Another way to look inward is to lean on a few close family members, friends, or colleagues. Take them out to coffee and share what you’re thinking. Ask them for their perspective. And be sure to give them the brutal, honest facts. I’ve known too many people who use conversations with others as a way to validate a pre-made decision. If you have someone who truly wants the best for you, be open and let them into the entire situation.

5. Advise a friend.

Sometimes, these things are way too emotional. And emotions can cloud your judgement. So give  the decision to a friend and remove yourself from the situation. If you were in the role of an advisor, what would you say?

6. Exercise, Eat, Sleep

These are three very good decisions. Not only should you be doing these regularly, but doing them amidst times of uncertainty will give you clarity of mind. And the momentum of doing a few simple, good things will help carry you in the right direction.

In fact, if you haven’t done these three things recently, you probably shouldn’t decide anything important at all.

7. Flip a coin three times.

Because if you’ve gotten to this point, one flip won’t be enough to satisfy you.

Just pick something and go all in. You’ll be ok.

Really. The secret with most good decisions is that they have little to do with external factors. They’re dependent on YOU and how you move ahead. If you work hard, stay positive, stay empathetic towards others, take care of yourself, and put yourself around others who do the same, you’ll be fine no matter what you choose.

The worst thing you can do is make a decision and then second-guess yourself from the moment you make it. That constant, nagging question of “What if?” is the thief of all joy, happiness, and sanity. The only way to put that to rest, is to stop looking back, and go all-in with the decision you’ve made for a period of time. You can always revisit it later. That’s normal. But after you make it, put it to rest for a while and go full steam ahead.

Overtime, you’ll get better with making decisions. You’ll become more wise, patient, and confident in your ability to make the best out of any situation.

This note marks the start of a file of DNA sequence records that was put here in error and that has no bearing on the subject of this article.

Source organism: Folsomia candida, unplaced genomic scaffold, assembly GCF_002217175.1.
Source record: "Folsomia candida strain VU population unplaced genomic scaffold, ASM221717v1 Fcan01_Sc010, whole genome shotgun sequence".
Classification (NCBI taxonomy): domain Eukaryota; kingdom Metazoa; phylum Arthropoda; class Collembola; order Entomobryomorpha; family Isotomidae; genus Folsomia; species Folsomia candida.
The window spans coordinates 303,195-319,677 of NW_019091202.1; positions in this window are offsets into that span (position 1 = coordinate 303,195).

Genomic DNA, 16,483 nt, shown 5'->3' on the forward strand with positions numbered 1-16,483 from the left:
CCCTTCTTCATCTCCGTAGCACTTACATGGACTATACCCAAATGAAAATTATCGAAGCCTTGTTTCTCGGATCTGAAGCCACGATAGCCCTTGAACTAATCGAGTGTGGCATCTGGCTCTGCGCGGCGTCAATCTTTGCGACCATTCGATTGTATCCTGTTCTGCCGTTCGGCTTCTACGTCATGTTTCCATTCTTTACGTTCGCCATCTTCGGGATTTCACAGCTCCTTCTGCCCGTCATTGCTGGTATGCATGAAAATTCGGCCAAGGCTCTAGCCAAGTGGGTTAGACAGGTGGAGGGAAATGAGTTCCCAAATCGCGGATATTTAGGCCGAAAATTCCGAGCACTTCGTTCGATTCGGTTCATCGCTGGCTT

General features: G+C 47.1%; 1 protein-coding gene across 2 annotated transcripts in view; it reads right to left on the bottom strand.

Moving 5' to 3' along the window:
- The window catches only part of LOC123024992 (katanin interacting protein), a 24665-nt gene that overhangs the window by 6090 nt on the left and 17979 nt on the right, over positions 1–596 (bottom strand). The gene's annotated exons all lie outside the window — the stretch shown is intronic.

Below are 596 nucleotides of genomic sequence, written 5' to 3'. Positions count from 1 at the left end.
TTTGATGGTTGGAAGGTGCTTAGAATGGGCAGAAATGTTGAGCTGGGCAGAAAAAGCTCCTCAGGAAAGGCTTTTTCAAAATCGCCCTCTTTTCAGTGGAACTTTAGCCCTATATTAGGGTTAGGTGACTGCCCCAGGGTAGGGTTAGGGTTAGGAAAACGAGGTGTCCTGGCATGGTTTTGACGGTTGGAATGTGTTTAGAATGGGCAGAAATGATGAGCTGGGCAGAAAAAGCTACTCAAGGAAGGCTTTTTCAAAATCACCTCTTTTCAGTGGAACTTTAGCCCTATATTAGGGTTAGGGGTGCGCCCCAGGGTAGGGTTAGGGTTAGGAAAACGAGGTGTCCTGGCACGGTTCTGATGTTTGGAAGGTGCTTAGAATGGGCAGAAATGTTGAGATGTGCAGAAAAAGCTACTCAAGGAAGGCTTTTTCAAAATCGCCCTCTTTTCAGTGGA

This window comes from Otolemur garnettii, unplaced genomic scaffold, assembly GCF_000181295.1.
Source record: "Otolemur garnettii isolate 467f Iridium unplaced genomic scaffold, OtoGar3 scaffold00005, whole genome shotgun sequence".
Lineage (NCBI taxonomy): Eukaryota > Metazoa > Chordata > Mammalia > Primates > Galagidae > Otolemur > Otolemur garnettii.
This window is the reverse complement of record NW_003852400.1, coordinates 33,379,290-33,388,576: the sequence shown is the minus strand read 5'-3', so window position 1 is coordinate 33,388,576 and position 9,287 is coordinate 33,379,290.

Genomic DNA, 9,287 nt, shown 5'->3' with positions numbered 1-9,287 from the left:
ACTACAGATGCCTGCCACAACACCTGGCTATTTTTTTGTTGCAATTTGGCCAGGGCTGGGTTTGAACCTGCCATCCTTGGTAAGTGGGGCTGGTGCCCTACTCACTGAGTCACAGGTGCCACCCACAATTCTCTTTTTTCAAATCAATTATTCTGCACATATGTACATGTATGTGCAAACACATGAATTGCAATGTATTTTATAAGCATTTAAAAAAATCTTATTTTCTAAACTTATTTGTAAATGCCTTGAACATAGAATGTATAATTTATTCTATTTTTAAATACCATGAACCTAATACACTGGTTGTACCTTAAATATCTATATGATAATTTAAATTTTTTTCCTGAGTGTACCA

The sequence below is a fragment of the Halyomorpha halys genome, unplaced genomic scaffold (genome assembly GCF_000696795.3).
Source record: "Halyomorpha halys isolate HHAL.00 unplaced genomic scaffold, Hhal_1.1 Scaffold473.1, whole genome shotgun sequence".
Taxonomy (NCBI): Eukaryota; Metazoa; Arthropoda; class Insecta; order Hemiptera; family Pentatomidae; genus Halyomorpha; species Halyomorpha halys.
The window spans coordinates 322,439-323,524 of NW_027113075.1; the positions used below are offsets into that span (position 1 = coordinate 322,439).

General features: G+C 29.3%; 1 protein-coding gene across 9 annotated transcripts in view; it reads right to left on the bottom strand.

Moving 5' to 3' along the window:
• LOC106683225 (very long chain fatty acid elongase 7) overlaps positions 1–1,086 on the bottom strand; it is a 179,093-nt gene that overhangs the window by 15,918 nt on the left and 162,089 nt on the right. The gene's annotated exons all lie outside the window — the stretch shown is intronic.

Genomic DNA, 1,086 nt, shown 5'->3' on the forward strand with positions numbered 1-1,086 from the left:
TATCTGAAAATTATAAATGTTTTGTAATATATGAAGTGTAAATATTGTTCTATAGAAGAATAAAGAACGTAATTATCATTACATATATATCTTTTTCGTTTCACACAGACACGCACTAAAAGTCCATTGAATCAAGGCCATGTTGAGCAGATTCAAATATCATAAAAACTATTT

So keep going. And if you need a coin to flip, I got you.


PS: This list is by no means comprehensive. If you have something you think I should add, send me a note on the internet. If you’re reading this, I’m sure you’ll be able to find me.


Getting Lost


I took another left turn. Everything looked the same, farmland for as far as the eye could see.

The sun was setting.

I was looking for a street sign with a mix of numbers and letters. But signage wasn’t a priority in this little community.

Another left turn. I felt like I was driving in circles.

Night had officially fallen.

The event was supposed to start in thirty minutes and I was supposed to be on stage shortly after. I wanted to drive faster, but I had to do the opposite.

Then cell phone reception dropped. No GPS. I drove with two hands on the wheel, as if I was trying to feel my way through the night.

I was so lost.

I happened upon a sleepy little gas station. Two pumps. One bathroom. And a gray-haired attendant. He could tell I wasn’t from the area.

I explained the place I was looking for. He had heard of it!

We shared a quick laugh about how hard it is to navigate these roads.

He gave me my bottle of water on the house, along with a map where he’d handwritten my directions.

Within twenty minutes, I saw the gleaming lights and heard chattering voices.

I’d made it.

Being lost always comes before finding your way. There’s no telling how long it will last, but move slowly – pause if needed, take care of yourself, be surprisingly kind to others…and keep going.



At one point or another, everyone questions if what they’re doing is right or good.

Whether you’re selling cigarette ads or raising funds for an orphanage, you have to decide why that matters to you. Maybe selling those ads affords you a life that can support a good family and you believe family is most important. Or raising funds for the orphanage leads to better lives for those kids, and you believe every child deserves a chance at a good life.

What you believe about your world, your work, and yourself will determine what you do and how long you do it. Your beliefs push you through challenges and help you navigate countless decisions.

In the words of Lin Manuel Miranda from his musical about Alexander Hamilton: If you stand for nothing, what’ll you fall for?

A couple of years ago, the Ei team and I wrote the seven beliefs below. Doing so helped us frame this grand and nebulous world of education and experience. They drive our work, our relationships, and they keep us centered on the days when things go awry.

Here they are:

1. Experience is for everyone.

This type of learning is not limited to certain ages, socioeconomic classes, or seasons of time. Experience is for anyone, anywhere. It is the great leveler of society, excluding no one and understood by everyone.

2. Experience is transformative.

One of the most powerful ways to learn is by doing – by placing ourselves in the situations and with the people who are aiming to solve real world challenges.

3. Experience can be designed.

Learning through experience is not accidental, it’s intentional. Rather than choosing a major, experience begs us to choose missions that are sparked by reflection and rooted in goals.

4. Experience necessitates risk.

Many of life’s transformative lessons come from being in a new situation – where you don’t know the right answer or there isn’t a right answer. Those are the places where you’ve taken a leap over the unknown and are aiming for a better place. You have to have faith in yourself and the things that moved you to take that leap.